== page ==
Modern-day applications aim to cover a wide range of users’ needs in a flexible and scalable manner. The software development landscape is moving at a fast pace, and the competition is so fierce that a business simply can’t afford to offer a low-quality product. Thorough testing of both functional and non-functional aspects of a software application has become an essential step in the software development process. It ensures that users get the best version of your product.
Volume testing is a non-functional type of performance testing. It allows you to determine how your application performs when it’s exposed to a large amount of data or when many people are using it simultaneously.
In this article, you’ll understand why volume testing is important and how it fits into your overall software testing strategy. Also, you’ll see what a volume testing plan includes and how you can prepare your application for it.
Volume testing, also known as flood testing, involves examining the stability and response time of a system by transferring huge volumes of data. You can evaluate a variety of different system components like databases, software, etc., and it’ll help you determine if a system can handle existing and anticipated data volumes. Furthermore, volume testing is important because it enables you to:
The purpose of software testing is relatively simple but extremely important during a software development life cycle (SDLC). It allows you to detect issues that could be detrimental to the quality of your software and address them in a timely and efficient manner. Software testing consists of multiple levels of testing that need to be conducted to ensure high quality before a product is released to end-users. One of these is the system testing level, where it is determined whether the fully integrated application meets the functional and non-functional software specifications.
Performance testing is a subtype of system testing, and its role is to evaluate and monitor how the system performs under pressure conditions. With performance testing, you aim to detect inefficiencies that can significantly affect the overall performance of your application. Performance testing, in turn, includes a wide variety of testing types, such as volume and load testing. These two types are often confused, but each has a different approach to performance testing and is designed for different use cases.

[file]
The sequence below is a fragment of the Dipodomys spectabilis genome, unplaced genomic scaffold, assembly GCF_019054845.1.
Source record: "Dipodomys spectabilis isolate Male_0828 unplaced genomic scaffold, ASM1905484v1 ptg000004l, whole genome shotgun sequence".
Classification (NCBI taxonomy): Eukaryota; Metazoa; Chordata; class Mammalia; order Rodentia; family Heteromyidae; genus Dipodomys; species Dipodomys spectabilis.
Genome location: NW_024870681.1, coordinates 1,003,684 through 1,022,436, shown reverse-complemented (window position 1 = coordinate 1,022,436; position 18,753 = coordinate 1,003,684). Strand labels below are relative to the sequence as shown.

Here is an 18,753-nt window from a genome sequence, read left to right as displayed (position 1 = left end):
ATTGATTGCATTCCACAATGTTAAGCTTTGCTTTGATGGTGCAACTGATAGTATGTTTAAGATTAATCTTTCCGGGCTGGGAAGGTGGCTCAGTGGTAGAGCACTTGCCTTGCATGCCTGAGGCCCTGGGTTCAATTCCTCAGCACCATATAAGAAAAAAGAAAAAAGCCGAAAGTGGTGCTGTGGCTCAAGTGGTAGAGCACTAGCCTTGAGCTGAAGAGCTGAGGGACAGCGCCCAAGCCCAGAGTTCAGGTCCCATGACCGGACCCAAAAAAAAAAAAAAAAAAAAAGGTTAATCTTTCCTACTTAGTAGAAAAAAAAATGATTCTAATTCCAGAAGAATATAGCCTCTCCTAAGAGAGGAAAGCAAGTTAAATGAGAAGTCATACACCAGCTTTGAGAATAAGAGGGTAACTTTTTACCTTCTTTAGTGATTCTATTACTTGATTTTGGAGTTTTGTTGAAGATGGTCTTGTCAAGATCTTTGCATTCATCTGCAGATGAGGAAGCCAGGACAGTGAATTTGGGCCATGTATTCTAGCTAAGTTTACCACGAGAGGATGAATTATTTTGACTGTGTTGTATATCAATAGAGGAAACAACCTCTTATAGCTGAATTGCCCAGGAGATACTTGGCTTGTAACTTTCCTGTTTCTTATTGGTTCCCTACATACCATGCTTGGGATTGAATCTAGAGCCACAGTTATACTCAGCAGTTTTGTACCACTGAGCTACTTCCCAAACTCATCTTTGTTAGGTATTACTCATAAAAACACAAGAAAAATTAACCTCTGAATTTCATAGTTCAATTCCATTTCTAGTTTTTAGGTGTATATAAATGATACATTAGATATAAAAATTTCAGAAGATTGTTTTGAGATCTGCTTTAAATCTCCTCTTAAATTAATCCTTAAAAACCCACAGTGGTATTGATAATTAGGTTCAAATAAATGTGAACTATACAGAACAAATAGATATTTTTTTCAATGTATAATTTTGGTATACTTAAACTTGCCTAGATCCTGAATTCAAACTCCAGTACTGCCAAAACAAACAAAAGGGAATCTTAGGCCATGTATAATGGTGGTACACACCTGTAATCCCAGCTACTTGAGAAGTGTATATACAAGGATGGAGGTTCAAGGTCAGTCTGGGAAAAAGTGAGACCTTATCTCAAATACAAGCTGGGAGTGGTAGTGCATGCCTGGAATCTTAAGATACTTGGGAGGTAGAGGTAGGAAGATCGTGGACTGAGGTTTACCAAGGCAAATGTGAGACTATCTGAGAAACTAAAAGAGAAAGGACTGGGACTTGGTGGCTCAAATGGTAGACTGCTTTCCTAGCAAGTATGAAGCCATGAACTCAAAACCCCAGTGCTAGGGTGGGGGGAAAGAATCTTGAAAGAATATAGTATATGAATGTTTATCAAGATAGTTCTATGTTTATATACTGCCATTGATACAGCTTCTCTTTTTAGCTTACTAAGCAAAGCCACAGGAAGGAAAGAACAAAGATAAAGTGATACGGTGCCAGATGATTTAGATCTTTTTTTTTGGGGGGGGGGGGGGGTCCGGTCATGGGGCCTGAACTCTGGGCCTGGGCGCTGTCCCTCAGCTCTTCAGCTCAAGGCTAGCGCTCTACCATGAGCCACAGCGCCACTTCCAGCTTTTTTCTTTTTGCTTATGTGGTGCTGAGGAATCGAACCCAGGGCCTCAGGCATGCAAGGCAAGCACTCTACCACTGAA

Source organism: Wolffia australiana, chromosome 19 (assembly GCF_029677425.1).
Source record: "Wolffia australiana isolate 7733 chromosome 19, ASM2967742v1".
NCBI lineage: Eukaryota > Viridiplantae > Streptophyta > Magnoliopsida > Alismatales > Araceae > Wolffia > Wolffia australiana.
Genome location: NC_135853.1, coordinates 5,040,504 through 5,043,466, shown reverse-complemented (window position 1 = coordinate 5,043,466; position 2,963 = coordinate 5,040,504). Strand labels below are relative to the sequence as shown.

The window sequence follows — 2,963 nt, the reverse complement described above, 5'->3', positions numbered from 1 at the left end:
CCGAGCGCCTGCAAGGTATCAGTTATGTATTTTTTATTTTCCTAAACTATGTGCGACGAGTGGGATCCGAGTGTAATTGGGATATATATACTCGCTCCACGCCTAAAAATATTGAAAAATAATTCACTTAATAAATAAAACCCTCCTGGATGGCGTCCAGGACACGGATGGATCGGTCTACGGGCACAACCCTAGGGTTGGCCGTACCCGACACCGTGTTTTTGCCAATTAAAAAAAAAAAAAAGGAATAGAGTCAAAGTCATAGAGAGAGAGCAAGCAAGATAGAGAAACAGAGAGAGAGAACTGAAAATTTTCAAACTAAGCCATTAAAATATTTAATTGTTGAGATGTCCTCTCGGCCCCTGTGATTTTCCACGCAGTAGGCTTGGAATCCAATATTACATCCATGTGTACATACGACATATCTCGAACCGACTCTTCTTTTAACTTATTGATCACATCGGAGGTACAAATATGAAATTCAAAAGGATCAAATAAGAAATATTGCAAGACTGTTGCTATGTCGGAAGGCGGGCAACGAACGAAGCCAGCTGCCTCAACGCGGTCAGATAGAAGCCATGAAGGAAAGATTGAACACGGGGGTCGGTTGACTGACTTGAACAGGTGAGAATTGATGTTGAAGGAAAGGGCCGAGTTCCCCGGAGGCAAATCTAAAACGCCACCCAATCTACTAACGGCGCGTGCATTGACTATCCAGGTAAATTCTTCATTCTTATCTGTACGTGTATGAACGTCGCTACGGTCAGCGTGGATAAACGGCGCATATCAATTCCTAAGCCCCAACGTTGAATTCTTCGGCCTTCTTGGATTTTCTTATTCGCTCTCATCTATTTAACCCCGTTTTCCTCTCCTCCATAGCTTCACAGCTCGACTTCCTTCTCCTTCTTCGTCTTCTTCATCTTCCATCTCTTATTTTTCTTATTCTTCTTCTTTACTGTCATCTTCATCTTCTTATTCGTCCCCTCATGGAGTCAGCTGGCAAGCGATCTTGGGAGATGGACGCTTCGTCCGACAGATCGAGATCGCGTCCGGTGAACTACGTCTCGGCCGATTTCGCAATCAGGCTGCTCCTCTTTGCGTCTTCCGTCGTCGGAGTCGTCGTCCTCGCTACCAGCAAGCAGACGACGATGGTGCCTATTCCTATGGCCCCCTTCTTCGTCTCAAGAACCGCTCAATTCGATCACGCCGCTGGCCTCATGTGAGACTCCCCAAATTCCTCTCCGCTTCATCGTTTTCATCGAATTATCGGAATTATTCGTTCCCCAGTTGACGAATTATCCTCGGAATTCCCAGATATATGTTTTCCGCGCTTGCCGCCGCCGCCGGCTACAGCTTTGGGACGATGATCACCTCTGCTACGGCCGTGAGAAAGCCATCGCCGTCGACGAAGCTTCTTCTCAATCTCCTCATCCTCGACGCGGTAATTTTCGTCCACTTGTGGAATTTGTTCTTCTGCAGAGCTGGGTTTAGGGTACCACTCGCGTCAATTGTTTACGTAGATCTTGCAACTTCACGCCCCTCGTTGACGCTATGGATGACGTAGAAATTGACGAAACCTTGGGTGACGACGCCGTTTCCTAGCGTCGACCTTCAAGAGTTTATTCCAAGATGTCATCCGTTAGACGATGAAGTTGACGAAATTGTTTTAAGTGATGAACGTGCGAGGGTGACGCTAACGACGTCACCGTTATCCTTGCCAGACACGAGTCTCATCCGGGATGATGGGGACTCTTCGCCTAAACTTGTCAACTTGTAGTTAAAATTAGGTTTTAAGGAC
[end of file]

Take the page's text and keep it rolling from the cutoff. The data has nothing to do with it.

Volume testing can be beneficial to businesses and end-users alike. Some key benefits of volume testing, specifically, include:
Volume testing can be performed in a variety of industries. Although running volume tests isn’t necessary for low-traffic tools, it’s valuable for applications intended to be publicly accessible, and that expect to receive a large amount of traffic.
The following scenario illustrates the importance of volume testing:
If you plan to take any action that will put your database under pressure—for example, think of having an e-commerce site with millions of products, and you offer an eighty percent discount for all purchases made in the next two days—you’ll want to first make sure that your system can handle the increased traffic.
When you perform tests with the projected, high-volume data, you will adjust your infrastructure capacity to handle them efficiently.
By doing so, you’ll be able to detect warning signs and understand how your system behaves under extreme conditions. Then you can develop a plan that will prevent any vulnerabilities from reaching your users in the production stage.
The volume testing plan must be created in detail and designed to be as close to the live environment conditions as possible. To achieve this, you should create test cases that cover all the scenarios and use data that will accurately replicate the actual data your application will have to handle.
Here are some of the key metrics you should monitor when conducting volume testing:
The first step toward volume testing is to understand your environment. You’ll want to consider things like:
Knowing the answers to these questions will help you create the most appropriate tests for your situation.
The next step is to design test cases that capture what you want to achieve while also considering any constraints. During this step, you’ll identify different user scenarios, gather data that will accurately simulate real-life conditions, and define your metrics.
Then, you’ll need to make sure that your test environment is set up properly and ready to go. You should make sure that your tools are configured correctly and that your resources are organized.
Now it’s time to run your tests and get your results back. You’ll be able to analyze your findings and make adjustments to your application based on them. Then, you can start the process over from the beginning to verify whether the applied changes have improved your system’s performance.
Data quantity plays a vital role in any system. Volume testing is used to detect risks like data loss and slow response times that might lead to system failures and a poor user experience. These risks might occur when your system deals with (or is expected to deal with) large amounts of data.
Volume testing will help you verify the load capacity of your application. This is critical to know
before you release your product or when you need to scale it up in real-time. Although volume testing is a time-consuming process and faces many difficulties, like reproducing a close-to-reality production environment, in most cases, the benefits outweigh the challenges. With volume testing, teams have at their disposal a very useful tool that can ultimately help improve software quality.